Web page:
Starting a Machine Shop #2: Buying The Machine

Hello machinists! It has been a few months since the last update. Several things have happened, so now we actually have content to blog about! This post is going to be about buying the machine.

If you watched the video on our youtube channel for Starting a Machine Shop, you’ll know that we decided to buy a Tormach 770MX as our first machine. We turned in all the papers on it in October and received it mid-November. Well, we received most of it. The lift bar for assembly got here in December as well as the coolant system. So for anything besides basic cutting, we had a 1000lb paperweight sitting in the garage. Let’s start out through each part of the process!


Paperwork and the Numbers

Buying the machine itself was actually a fairly painless process. We purchased the Tormach 770MX with most add-ons such as the touch probe, automatic tool setter, automatic tool changer, a 4-inch vise, some basic tooling/fixturing. Grand total for all that is around $30,000. The machine is financed through Geneva Capital with a 3 year lease owing 10% value to buy the machine at the end of the term. It was a $2,600 down payment then around $1,100 a month which includes insurance on the machine. Geneva Capital was super helpful, giving us several different options for payment and walking us through the whole process. We plan on using them again for our next Tormach as well!

Receiving and Assembling the Machine

This is where things started getting a bit hectic. We received the machine in 2-3 weeks after locking down financing. We purchased the lift bar which was kind of moot since it arrived a few weeks after the machine and I had already assembled the machine, managing without the lift bar. The date for the coolant system kept getting pushed out by Tormach, which in Covid times is completely understandable. Only annoying point on that is it wasn’t a proactive update from Tormach about the delays, I reached out every time to get an update. The first order I had lined up was out of stainless steel so I was itching to get that coolant system in. I worked with Tormach to get a MQL in quickly at least so I could have some sort of cooling system. Kudos for helping me out with that! All in all, I was able to have the machine running by Christmas after ordering it in October. At that point, I was 2 payments in after my initial down payment. $4,800 deep and not a dollar made yet.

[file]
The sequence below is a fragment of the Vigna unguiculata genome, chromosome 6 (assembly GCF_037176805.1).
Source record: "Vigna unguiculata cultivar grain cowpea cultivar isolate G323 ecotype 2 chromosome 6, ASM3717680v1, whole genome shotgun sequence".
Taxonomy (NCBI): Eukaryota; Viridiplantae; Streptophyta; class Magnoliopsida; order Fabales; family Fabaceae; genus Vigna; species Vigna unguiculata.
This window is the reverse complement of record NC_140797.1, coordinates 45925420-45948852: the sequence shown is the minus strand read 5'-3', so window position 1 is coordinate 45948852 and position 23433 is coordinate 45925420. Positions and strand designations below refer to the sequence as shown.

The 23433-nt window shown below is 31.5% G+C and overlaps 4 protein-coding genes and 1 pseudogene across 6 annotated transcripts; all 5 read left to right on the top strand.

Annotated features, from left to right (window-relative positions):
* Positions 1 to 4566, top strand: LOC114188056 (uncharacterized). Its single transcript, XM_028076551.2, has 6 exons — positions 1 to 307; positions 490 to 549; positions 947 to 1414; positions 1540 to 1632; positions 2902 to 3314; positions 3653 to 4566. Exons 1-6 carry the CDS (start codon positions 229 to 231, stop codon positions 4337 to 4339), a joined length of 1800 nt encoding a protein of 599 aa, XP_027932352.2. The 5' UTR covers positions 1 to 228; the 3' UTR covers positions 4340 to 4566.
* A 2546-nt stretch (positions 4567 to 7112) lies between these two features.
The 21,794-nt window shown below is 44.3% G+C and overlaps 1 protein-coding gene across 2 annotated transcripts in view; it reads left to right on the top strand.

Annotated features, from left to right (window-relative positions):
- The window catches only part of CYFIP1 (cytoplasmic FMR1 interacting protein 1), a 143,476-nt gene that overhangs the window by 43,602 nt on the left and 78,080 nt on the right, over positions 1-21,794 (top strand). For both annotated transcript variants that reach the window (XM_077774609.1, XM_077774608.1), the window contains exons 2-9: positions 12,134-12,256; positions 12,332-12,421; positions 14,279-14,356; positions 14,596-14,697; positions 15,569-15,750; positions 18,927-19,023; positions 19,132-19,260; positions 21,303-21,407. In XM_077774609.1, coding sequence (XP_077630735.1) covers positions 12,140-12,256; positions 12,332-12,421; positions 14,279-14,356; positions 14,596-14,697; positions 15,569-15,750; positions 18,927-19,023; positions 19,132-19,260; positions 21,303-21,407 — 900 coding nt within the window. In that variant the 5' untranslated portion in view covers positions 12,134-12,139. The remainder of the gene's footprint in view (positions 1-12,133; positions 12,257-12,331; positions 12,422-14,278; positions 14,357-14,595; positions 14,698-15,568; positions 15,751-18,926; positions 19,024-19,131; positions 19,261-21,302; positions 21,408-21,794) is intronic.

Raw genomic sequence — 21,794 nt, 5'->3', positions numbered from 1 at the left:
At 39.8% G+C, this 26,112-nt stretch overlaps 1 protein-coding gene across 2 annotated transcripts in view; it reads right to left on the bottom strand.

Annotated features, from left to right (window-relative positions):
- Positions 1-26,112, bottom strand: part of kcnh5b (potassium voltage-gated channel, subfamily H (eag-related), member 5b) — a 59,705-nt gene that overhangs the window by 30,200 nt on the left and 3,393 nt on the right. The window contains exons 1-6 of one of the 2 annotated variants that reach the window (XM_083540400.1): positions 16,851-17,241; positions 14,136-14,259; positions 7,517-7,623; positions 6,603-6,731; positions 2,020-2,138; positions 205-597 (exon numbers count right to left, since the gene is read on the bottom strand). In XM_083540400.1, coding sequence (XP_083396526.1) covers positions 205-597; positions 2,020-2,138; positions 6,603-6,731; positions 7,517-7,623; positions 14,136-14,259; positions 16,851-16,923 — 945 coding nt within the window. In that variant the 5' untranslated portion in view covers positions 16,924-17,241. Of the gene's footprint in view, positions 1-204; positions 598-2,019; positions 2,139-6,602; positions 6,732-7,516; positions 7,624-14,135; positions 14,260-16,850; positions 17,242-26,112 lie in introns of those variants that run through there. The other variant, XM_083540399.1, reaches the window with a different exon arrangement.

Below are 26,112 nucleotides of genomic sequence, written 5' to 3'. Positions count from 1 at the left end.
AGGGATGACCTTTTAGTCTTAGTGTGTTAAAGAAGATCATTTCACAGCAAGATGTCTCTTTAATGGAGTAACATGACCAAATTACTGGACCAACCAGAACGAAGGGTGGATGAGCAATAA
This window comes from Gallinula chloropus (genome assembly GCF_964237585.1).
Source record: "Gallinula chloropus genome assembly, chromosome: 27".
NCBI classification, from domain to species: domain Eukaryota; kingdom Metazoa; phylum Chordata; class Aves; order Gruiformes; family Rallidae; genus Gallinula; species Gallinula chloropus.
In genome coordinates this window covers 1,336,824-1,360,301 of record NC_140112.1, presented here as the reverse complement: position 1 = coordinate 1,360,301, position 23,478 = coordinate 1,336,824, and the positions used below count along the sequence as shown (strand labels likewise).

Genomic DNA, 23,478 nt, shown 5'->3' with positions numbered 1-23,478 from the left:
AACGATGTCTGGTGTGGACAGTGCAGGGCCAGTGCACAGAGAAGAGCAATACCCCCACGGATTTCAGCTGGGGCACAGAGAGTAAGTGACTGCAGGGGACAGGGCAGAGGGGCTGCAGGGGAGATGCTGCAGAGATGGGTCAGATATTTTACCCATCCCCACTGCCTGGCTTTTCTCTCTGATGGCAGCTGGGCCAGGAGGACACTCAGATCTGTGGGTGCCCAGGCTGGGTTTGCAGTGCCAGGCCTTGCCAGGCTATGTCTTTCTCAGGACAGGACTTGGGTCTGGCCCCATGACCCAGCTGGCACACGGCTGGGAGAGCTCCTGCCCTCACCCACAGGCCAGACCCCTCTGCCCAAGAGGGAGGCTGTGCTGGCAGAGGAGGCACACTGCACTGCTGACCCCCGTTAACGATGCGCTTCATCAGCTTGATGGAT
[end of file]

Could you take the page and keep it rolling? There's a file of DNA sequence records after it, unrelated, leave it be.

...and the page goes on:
Assembling the machine took about 2-3 weekends to complete. Nothing was overly difficult besides the small workspace I’m in to begin with. Make sure you’re problem solving skills are ready, there was several parts of the manual that did not match the equipment on the MX series of machine as well as having to buy some additional hardware that was not included with the machine. And have your wrist ready for a lot of tight spot allen wrench use!

Once the machine was together, the first cuts made were to make some custom T-Nuts to bolt the tool setter down to the table. That was my first experience with conversational programming on Path Pilot, and I must say, I love this controller! Very simple and straightforward, the touch controls are very nice and having a full keyboard is handy as well.

The First Job

For our first job, we managed to make a small batch of some basic car parts for a family relative. Ran in 2 ops with OP1 being in the vise and OP2 on a custom fixture. Finally about to bring in some money nearly 3 months in! After buying some tooling, basic inspection equipment and covering website stuff, we are about $6,000 in at this point.

Running our first job was definitely a learning experience on the Tormach. Don’t come into it thinking you can just back off a little bit from what you do on the big machines and get by. This machine is very capable of cutting aggressively, but it is very particular about how it’s done. I’m still sorting out some ideal feeds/speeds for it. Tormach teams up with a company called ProvenCut to give out some recipes for the machine. I haven’t used that yet, but G-Wizard by CNC Cookbook has definitely been helpful. I’ve put in the machine specs and it gives me some good numbers to start with as I hone in my programs. Starting out with my own cut recipes, definitely bogged down the spindle a couple times.

Our first job on a larger machine would have been around a 15 minute cycle time with a conservative program, on the Tormach is was around 25 minutes. But that was also a very conservative program using a 0.500 endmill. I think this machine actually cuts faster with a 0.375 endmill. But we ran the job over a weekend, and shipped them out the following week! This would have been in mid-December using the MQL coolant.

What is next?

At this point, the machine is here, assembled, and ready for work! How do we get our name out more? Where do we find more work? We are going to dive into that in the next segment that will be out in a week. Until then, let us know if you have any thoughts or questions! We’re new to this and am sure a lot of you are as well!

Starting a Machine Shop #1: What is the Vision?

If everybody is doing it the same way, there must be a better way.

-Anthony Melchiorri